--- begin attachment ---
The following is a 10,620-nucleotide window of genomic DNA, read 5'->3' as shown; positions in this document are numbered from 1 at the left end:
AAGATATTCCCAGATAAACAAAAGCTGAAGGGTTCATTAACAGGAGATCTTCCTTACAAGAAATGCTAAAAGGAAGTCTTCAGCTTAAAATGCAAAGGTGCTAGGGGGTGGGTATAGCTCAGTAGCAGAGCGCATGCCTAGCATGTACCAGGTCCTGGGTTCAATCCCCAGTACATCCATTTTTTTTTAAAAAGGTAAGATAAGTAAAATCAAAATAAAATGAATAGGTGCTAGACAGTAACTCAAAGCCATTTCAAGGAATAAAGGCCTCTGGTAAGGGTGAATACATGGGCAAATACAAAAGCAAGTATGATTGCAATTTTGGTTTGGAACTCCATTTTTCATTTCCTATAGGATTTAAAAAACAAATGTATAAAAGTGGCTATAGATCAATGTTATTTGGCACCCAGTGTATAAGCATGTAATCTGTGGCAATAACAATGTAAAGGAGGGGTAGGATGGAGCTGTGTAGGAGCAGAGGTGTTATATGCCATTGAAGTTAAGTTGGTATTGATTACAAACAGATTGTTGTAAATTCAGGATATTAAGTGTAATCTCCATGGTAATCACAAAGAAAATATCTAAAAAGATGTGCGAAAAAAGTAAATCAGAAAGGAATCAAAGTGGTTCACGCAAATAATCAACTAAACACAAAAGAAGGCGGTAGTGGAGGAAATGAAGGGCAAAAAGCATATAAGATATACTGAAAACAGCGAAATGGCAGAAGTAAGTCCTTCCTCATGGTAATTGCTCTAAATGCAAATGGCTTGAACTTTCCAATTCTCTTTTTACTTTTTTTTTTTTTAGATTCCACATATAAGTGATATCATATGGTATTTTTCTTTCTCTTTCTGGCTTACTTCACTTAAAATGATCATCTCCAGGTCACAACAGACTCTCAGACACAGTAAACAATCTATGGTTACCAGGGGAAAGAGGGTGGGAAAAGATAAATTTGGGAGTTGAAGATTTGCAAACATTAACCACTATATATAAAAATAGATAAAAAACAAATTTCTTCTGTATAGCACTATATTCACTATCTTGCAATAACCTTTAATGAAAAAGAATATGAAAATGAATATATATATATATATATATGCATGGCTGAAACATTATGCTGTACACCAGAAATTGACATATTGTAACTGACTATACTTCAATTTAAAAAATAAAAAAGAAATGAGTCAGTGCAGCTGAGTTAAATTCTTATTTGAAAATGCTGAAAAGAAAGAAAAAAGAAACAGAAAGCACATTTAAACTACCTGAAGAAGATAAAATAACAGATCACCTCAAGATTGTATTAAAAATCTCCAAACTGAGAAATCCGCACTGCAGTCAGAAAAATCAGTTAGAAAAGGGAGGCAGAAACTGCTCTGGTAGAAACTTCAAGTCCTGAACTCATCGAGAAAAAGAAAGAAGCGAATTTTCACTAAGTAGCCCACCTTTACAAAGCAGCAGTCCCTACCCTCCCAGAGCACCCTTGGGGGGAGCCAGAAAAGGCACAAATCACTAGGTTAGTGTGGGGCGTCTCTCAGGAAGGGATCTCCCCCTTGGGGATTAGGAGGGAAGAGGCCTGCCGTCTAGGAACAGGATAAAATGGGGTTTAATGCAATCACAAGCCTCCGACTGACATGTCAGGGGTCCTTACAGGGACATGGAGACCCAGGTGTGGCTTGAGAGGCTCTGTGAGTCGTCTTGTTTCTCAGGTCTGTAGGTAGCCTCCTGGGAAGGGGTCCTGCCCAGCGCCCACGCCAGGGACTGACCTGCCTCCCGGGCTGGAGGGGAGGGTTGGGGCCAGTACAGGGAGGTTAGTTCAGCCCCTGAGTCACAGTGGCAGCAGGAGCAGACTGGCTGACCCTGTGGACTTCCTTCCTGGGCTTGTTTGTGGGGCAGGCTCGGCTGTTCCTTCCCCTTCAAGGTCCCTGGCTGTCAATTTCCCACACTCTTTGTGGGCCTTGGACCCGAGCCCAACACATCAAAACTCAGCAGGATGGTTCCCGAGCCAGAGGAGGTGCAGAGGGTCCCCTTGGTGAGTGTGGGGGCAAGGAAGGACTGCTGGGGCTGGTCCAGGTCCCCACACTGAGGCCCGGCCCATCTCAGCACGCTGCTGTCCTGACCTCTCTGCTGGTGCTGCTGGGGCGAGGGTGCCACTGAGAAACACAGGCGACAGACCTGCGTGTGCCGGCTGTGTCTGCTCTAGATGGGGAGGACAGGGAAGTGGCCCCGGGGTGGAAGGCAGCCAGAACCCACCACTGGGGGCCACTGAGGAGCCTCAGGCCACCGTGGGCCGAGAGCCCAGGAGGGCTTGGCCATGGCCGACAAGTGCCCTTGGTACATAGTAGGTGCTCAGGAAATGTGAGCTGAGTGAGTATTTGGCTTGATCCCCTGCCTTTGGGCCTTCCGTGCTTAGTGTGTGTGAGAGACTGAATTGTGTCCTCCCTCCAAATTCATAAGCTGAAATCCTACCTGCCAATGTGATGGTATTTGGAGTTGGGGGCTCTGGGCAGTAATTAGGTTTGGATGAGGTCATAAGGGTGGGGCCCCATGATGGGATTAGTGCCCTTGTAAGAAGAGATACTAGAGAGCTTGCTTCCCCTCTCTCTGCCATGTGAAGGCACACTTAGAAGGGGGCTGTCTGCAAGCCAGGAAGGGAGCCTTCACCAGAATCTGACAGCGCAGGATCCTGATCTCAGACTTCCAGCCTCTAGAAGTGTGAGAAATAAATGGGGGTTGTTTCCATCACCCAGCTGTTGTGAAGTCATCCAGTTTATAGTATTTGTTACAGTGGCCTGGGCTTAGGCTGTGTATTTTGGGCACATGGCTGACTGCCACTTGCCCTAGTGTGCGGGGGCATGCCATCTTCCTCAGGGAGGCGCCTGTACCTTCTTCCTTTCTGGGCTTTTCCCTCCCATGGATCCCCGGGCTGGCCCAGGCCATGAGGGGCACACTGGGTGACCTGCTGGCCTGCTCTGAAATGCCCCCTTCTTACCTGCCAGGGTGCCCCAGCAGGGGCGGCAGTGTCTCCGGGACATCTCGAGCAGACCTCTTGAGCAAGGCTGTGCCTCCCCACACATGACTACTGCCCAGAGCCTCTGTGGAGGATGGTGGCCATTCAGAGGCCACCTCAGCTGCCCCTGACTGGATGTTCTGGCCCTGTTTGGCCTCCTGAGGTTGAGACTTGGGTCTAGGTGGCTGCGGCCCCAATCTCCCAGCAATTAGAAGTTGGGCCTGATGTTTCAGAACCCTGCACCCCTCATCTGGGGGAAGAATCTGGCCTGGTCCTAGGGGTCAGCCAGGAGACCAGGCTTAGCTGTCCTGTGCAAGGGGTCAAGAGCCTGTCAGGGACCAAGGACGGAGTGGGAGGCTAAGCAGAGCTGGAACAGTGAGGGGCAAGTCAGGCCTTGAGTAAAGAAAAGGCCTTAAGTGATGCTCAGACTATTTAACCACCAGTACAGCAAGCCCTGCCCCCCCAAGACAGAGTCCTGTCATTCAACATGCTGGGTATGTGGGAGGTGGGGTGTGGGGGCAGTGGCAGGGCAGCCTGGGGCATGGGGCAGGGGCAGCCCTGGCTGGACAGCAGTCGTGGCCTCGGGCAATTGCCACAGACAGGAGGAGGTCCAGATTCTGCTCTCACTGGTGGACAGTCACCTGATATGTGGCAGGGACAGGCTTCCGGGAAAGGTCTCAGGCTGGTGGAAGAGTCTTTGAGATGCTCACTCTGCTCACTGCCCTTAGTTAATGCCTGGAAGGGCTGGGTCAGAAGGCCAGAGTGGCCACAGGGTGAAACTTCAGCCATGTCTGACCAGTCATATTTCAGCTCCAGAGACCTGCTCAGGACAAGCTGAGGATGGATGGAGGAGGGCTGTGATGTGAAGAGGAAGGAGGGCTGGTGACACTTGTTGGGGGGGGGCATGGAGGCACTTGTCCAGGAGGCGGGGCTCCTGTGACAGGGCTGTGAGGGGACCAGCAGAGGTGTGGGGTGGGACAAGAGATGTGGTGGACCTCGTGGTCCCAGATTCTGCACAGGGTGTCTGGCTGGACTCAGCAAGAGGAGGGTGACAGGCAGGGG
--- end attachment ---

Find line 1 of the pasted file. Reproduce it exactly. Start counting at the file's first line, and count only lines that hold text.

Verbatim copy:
The following is a 10,620-nucleotide window of genomic DNA, read 5'->3' as shown; positions in this document are numbered from 1 at the left end: